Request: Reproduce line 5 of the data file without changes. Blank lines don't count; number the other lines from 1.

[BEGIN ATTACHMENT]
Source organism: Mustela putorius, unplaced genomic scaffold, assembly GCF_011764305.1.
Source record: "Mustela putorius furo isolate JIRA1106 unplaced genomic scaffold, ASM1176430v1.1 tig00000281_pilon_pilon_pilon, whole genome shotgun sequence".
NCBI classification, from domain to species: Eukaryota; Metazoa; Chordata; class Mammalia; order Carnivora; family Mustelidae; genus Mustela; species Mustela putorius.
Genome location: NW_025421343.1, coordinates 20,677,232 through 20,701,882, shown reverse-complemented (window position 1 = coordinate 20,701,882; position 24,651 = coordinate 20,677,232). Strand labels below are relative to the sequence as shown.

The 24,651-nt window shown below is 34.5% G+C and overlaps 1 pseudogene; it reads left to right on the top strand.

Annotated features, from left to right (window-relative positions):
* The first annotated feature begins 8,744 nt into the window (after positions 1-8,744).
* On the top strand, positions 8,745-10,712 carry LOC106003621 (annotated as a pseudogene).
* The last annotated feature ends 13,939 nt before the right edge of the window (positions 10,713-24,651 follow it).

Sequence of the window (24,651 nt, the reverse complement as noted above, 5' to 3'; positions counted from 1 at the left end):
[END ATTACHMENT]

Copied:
The 24,651-nt window shown below is 34.5% G+C and overlaps 1 pseudogene; it reads left to right on the top strand.